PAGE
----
Police: Teachers not at fault in playground sex acts at Boca school


Two elementary teachers responsible for monitoring a school playground when an autistic 7-year-old boy was coerced into performing sexual acts on classmates were not at fault, school district police found.

The 2015 incident at Addison Mizner Elementary in Boca Raton – which prompted a $185,000 legal settlement last week between the child’s family and the Palm Beach County School Board – was investigated by school district police as a potential case of child neglect.

State child-welfare investigators who had investigated the case concluded that it happened as a result of “inadequate supervision,” attorneys maintained in a lawsuit filed last year. The autistic child’s education plan required him to be supervised at all times.

But a police investigation obtained by The Palm Beach Post through a public-records request concluded that the two teachers monitoring the playground had made a “reasonable effort” to monitor the students, who reportedly carried out sexual acts on each other while hid from view by a climbing wall on the playground.

School district police say the boy, now 9, was on a playground at Addison Mizner Elementary School in Boca Raton in November 2015 when other students announced that they were starting a “sex club.”

On the playground, three students exposed themselves, and two students, including the 7-year-old autistic boy, later admitted they performed sexual acts, according to a police report.

A district police investigator determined that two teachers supervising the playground at the time had worked in a “proactive manner” to monitor the entire playground and did not appear to have been distracted.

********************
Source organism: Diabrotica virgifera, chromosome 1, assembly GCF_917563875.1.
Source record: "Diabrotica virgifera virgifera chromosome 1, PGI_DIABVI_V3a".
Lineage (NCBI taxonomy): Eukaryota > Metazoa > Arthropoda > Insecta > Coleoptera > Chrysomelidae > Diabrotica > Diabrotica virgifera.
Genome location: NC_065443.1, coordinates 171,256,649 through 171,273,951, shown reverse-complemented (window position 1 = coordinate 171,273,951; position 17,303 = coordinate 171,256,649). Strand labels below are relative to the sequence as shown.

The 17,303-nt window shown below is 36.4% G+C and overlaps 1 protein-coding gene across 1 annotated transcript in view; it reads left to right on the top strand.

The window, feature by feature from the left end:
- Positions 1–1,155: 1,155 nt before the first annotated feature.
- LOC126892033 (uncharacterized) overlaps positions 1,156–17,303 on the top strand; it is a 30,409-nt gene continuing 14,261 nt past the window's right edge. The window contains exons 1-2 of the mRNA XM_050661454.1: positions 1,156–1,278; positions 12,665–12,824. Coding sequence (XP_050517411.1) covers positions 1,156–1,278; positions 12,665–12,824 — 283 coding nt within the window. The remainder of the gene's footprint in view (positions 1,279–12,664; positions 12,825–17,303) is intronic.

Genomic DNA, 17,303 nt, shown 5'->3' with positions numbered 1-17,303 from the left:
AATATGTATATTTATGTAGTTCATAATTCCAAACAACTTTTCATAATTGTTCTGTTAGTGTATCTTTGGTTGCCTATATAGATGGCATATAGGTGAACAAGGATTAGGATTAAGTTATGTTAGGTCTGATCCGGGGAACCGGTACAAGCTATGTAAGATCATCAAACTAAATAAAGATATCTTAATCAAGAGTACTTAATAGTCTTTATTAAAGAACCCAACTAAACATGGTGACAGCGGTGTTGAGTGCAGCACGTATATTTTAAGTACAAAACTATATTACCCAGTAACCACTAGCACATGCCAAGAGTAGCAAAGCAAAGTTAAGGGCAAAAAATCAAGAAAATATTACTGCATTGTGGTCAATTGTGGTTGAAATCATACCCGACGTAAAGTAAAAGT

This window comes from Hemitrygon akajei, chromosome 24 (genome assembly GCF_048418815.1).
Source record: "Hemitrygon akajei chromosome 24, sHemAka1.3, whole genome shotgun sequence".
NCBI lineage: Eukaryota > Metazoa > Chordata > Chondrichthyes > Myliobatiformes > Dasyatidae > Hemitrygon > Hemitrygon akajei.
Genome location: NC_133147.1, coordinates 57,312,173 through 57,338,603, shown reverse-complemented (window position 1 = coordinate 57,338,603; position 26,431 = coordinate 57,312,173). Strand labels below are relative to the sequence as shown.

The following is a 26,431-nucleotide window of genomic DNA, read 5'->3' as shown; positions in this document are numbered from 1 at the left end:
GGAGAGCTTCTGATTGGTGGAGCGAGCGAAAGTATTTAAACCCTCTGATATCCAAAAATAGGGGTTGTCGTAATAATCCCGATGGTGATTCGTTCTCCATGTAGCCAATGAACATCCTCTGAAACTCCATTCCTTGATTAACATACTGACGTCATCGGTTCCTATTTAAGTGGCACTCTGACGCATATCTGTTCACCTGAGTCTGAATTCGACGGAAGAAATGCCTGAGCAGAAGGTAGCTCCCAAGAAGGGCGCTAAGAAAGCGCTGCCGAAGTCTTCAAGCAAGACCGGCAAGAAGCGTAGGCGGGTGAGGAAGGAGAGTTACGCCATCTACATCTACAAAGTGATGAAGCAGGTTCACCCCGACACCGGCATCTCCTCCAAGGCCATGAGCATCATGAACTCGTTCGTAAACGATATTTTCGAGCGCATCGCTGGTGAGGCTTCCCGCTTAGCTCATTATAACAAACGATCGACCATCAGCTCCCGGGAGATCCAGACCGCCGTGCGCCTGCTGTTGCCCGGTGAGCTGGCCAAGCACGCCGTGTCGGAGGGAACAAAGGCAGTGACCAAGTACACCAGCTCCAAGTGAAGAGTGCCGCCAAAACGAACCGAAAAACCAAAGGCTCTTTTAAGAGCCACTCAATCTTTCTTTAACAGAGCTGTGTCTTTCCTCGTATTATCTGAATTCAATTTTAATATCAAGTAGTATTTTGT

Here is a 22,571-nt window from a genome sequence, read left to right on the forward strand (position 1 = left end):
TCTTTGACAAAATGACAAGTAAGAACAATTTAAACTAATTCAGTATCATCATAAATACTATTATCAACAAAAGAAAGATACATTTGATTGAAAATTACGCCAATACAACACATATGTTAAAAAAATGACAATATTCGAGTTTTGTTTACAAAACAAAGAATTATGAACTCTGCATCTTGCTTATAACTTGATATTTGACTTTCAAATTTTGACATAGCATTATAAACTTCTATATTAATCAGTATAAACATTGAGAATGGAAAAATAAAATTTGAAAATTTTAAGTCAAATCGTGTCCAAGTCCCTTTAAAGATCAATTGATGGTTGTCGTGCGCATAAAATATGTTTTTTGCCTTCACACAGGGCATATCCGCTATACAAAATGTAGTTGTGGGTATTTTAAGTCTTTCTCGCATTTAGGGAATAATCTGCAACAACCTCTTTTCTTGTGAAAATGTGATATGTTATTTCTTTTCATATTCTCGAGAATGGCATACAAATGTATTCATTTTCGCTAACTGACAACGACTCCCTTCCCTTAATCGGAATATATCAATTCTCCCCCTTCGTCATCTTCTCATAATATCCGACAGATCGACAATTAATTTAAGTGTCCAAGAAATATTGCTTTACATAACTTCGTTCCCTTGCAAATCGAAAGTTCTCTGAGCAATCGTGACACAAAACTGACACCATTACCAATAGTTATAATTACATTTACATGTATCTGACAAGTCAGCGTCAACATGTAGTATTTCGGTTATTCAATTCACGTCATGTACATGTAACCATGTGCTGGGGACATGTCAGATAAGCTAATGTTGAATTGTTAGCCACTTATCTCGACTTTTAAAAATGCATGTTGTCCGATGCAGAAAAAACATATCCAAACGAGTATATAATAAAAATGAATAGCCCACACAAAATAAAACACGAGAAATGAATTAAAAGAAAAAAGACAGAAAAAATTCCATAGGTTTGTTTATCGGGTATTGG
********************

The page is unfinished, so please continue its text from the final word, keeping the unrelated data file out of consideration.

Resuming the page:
The teachers “made a reasonable effort to protect the students while on the playground by providing care and supervision,” the report stated.

Instead, police blamed the incident on the design of the playground, which included rounded “play walls” that allowed children to hide from view.

“This design could conceal someone enough that the only way they would be seen was if a person was to approach the mount side play wall and look around the back as if you were looking into a cave,” police wrote in a report in November 2015.

School district officials say that the climbing wall was not removed from the playground, nor are there any plans to do so.

Jamie Sasson, an attorney for the family of the autistic boy, said the case revealed that too few school officials monitor students during recess.

“I think there wasn’t enough supervision out there,” he said. “I think that’s a general problem in most schools.”

The boy transferred to another school and later attended weekly psychotherapy sessions, the suit said.



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